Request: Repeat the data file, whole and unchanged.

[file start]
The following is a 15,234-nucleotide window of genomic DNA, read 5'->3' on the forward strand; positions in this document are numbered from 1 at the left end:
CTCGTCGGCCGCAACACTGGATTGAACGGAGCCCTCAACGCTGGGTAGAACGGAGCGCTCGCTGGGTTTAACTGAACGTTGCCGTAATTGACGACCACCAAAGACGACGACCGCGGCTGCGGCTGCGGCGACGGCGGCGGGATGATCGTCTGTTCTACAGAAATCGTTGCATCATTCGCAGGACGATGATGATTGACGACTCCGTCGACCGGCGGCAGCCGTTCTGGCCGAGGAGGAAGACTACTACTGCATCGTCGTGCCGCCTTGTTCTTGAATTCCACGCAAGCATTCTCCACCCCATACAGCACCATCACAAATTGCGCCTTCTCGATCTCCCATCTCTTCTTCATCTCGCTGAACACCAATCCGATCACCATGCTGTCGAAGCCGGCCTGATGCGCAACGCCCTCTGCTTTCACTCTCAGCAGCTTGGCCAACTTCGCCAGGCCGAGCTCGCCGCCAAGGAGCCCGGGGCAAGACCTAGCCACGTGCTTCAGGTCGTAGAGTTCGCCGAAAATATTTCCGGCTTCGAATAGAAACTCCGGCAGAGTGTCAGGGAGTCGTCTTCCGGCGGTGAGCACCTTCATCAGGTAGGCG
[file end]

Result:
The following is a 15,234-nucleotide window of genomic DNA, read 5'->3' on the forward strand; positions in this document are numbered from 1 at the left end:
CTCGTCGGCCGCAACACTGGATTGAACGGAGCCCTCAACGCTGGGTAGAACGGAGCGCTCGCTGGGTTTAACTGAACGTTGCCGTAATTGACGACCACCAAAGACGACGACCGCGGCTGCGGCTGCGGCGACGGCGGCGGGATGATCGTCTGTTCTACAGAAATCGTTGCATCATTCGCAGGACGATGATGATTGACGACTCCGTCGACCGGCGGCAGCCGTTCTGGCCGAGGAGGAAGACTACTACTGCATCGTCGTGCCGCCTTGTTCTTGAATTCCACGCAAGCATTCTCCACCCCATACAGCACCATCACAAATTGCGCCTTCTCGATCTCCCATCTCTTCTTCATCTCGCTGAACACCAATCCGATCACCATGCTGTCGAAGCCGGCCTGATGCGCAACGCCCTCTGCTTTCACTCTCAGCAGCTTGGCCAACTTCGCCAGGCCGAGCTCGCCGCCAAGGAGCCCGGGGCAAGACCTAGCCACGTGCTTCAGGTCGTAGAGTTCGCCGAAAATATTTCCGGCTTCGAATAGAAACTCCGGCAGAGTGTCAGGGAGTCGTCTTCCGGCGGTGAGCACCTTCATCAGGTAGGCG